REVIEW: ‘The Social Dilemma’ is the movie ‘Cuties’ wanted to be


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William Becker, Staff Writer

There’s something to be said about the duality and contrast between “Cuties” and “The Social Dilemma.” While “Cuties” was a poorly acted, poorly written and a ham-fisted attempt to make a significant statement about the modern world, “The Social Dilemma” is a thrilling look into what is wrong with the world today and how technology influences it. There’s a classic narrative of “phones are bad and kids should play outside,” but “The Social Dilemma” takes a much more striking and unique look into the demons of social media.

Director Jeff Orlowski is no stranger to making compelling documentaries. His first feature-length documentary came in 2012 in the form of “Chasing Ice,” which was focused on the effects of climate change on glaciers. It was followed up in 2017 with “Chasing Choral” in 2017, which was about the disappearance of coral reefs. “The Social Dilemma” is quite unlike anything Orlowski has ever made, which almost makes it weird that it’s so impressively good. “The Social Dilemma” feels like a picture directed by someone who has been running a well-oiled machine that consistently produces similar films for decades; the opposite being true makes “The Social Dilemma” much more of a creative feat.

It’s best to strictly think of “The Social Dilemma” as a documentary, even though there are some Black-Mirror-esque skits thrown in to emphasize the dramatic effect. Instead of being a documentary on a very specific subsection of why social media has become so toxic, it feels like a multi-pronged approach that addresses data mining, surveillance, suicide rates, politics, addiction and even fake news in the most recent election. 

There’s no argument in this documentary you haven’t heard before. Everyone is familiar with addiction-based designs for social media; the goal is to keep users returning over and over again. The same can be said for data being sold to advertisers. What makes “The Social Dilemma” unique is that it features an outstanding cast of tech insiders, such as former employees of Facebook, Instagram, Youtube, Firefox and Twitter.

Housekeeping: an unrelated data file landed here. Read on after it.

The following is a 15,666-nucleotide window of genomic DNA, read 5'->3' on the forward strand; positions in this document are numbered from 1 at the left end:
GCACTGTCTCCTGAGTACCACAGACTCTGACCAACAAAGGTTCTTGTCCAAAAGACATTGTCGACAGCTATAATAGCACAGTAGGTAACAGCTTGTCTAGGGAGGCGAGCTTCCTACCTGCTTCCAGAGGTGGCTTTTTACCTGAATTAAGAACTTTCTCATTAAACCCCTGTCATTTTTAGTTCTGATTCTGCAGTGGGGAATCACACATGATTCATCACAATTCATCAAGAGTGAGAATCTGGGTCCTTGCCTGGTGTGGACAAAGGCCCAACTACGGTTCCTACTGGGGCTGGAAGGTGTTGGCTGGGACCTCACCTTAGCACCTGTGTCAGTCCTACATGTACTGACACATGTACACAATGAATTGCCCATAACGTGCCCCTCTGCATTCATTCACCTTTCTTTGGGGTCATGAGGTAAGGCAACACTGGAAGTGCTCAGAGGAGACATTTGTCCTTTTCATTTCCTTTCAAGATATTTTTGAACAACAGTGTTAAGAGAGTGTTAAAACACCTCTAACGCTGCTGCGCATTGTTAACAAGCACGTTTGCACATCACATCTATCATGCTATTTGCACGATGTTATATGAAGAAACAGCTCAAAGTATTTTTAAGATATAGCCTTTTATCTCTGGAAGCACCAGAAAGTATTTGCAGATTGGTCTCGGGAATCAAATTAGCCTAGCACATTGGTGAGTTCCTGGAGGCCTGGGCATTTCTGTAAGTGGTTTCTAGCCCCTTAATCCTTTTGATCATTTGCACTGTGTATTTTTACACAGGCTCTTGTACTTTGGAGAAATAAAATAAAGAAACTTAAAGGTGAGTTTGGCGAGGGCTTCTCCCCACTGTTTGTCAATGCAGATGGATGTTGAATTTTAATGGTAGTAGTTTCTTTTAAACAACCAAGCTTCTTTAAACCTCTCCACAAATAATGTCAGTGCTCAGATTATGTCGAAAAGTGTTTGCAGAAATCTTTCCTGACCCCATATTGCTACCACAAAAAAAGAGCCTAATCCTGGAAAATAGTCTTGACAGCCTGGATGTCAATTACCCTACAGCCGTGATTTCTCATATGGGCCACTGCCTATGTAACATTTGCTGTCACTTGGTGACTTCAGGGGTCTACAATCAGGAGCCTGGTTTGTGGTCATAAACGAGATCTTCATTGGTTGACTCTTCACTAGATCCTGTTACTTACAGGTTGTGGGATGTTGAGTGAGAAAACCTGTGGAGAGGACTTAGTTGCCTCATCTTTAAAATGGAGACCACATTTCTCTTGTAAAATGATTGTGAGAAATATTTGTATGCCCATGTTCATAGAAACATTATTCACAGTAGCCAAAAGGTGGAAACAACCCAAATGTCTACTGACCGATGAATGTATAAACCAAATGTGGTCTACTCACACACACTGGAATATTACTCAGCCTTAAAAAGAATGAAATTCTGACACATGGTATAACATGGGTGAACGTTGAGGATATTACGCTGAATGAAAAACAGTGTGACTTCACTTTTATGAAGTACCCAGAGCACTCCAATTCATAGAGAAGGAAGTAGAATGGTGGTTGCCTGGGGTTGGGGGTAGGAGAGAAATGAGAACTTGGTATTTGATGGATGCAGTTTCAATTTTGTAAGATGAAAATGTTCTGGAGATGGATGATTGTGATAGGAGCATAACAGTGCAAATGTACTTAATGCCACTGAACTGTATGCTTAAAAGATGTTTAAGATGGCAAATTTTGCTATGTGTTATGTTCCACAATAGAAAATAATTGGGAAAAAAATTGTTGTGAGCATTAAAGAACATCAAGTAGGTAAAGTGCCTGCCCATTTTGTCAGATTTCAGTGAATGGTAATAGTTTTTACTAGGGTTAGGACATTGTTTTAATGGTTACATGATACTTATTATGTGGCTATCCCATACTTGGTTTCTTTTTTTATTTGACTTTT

Across the documentary’s run time, there’s an overarching theme of how social media used to be a wonderful and beneficial thing for all of humanity, but it has quickly become a force of danger. Every person who is interviewed puts on emphasis on how things were great but became corrupted by corporations. Originally, social media was designed with the purpose of connecting people, but it’s become a three hundred pound weight on the shoulders of the people. Instead of bringing good things, it exists as a backdrop of anxiety and pain.

Weirdly enough for a documentary, I found the soundtrack particularly invigorating. It was particularly reminiscent of the anxiety-driven score work of Trent Reznor and Atticus Ross. It’s based on melancholic and staccato piano notes, synth drones and tech-flourishes, creating an atmosphere that is foreboding and overwhelming all at once.

“Nothing vast enters the life of mortals without a curse,” is one of the first quotes plastered across the screen at the beginning of the documentary. Even though it was said by Sophocles long before the dawn of the internet, it perfectly captures the double-edged sword of social media. “The Social Dilemma” tries its best to get to the bottom of the spider-web of problems with modern technology and the internet, and surprisingly, it never falls on its face. 

While “Cuties” is a film that is similar in concept (that is, dealing with highly important social issues,) it comes nowhere near being as exceptional in execution as “The Social Dilemma.” If any film captures the bizarre and terrifying zeitgeist of the disinformation age, it’s this one.